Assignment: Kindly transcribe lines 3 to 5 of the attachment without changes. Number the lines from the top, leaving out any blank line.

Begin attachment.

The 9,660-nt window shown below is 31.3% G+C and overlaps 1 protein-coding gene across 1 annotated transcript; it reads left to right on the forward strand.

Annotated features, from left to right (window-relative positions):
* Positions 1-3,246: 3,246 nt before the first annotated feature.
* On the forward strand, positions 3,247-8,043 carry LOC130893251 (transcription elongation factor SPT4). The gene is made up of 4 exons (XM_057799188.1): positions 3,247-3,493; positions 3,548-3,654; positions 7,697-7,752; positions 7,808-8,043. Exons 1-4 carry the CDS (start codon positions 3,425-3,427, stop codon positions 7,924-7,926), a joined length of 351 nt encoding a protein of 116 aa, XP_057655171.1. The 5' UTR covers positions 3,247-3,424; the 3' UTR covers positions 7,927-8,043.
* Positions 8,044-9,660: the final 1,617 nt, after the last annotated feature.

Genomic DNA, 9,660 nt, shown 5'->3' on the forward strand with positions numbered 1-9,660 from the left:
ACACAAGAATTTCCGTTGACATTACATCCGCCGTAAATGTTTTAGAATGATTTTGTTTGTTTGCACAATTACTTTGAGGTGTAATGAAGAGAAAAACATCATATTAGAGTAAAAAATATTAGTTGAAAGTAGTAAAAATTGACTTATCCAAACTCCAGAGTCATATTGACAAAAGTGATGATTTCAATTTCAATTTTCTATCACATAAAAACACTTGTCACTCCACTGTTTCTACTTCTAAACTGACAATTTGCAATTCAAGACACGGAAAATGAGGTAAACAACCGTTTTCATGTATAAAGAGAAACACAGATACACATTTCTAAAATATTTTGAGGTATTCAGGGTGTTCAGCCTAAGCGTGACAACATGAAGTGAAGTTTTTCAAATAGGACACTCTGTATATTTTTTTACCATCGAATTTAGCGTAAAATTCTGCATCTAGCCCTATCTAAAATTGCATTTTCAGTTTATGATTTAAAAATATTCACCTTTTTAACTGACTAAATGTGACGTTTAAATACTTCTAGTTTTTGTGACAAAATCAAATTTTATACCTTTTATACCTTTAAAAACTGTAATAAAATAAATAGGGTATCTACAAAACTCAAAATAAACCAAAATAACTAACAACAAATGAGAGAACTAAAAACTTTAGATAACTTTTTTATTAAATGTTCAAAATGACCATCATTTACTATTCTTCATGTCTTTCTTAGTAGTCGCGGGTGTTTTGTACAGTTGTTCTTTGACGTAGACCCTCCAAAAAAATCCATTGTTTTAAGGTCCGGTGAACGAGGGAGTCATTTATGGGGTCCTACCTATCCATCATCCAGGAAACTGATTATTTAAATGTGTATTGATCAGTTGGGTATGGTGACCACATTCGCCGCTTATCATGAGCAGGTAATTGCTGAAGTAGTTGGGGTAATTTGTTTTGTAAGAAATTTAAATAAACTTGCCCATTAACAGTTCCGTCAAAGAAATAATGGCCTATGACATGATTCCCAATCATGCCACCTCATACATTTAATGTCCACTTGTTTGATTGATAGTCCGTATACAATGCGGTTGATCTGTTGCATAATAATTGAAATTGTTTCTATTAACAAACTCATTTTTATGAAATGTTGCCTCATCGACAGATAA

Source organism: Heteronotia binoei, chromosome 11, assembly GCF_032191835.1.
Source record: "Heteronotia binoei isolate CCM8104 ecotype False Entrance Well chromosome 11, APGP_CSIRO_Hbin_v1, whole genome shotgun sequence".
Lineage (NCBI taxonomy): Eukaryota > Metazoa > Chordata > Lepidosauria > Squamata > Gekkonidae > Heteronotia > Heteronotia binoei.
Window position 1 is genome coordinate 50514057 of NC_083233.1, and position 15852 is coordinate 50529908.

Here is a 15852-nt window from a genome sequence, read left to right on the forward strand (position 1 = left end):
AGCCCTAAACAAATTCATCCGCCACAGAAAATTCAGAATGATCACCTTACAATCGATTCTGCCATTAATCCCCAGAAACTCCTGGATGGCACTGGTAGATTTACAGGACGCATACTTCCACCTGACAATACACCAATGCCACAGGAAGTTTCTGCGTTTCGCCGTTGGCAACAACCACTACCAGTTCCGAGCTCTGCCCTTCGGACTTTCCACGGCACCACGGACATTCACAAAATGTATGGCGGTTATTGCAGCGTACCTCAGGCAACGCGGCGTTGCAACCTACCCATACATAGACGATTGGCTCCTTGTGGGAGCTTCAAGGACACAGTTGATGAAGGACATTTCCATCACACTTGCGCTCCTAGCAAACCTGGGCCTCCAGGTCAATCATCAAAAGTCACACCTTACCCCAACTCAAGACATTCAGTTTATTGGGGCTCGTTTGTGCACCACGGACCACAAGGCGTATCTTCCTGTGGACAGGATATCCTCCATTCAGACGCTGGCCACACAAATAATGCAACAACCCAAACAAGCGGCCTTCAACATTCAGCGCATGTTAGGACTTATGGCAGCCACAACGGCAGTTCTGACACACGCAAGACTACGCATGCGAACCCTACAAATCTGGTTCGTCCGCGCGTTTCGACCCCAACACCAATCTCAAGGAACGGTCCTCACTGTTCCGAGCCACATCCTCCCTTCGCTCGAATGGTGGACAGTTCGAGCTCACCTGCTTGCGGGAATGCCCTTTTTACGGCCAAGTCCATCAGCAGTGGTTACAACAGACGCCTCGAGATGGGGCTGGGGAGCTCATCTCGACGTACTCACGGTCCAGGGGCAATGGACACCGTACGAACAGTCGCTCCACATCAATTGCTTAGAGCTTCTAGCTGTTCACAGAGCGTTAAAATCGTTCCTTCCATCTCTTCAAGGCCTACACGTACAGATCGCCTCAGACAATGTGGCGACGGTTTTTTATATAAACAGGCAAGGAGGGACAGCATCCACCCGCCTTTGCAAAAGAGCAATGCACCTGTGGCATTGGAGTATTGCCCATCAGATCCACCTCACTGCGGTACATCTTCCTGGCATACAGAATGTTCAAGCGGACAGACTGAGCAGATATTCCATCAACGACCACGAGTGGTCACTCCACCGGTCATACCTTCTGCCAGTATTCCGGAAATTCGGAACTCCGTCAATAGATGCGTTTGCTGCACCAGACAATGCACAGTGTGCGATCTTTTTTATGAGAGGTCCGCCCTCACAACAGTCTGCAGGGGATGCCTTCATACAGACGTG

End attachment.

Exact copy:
* Positions 1-3,246: 3,246 nt before the first annotated feature.
* On the forward strand, positions 3,247-8,043 carry LOC130893251 (transcription elongation factor SPT4). The gene is made up of 4 exons (XM_057799188.1): positions 3,247-3,493; positions 3,548-3,654; positions 7,697-7,752; positions 7,808-8,043. Exons 1-4 carry the CDS (start codon positions 3,425-3,427, stop codon positions 7,924-7,926), a joined length of 351 nt encoding a protein of 116 aa, XP_057655171.1. The 5' UTR covers positions 3,247-3,424; the 3' UTR covers positions 7,927-8,043.
* Positions 8,044-9,660: the final 1,617 nt, after the last annotated feature.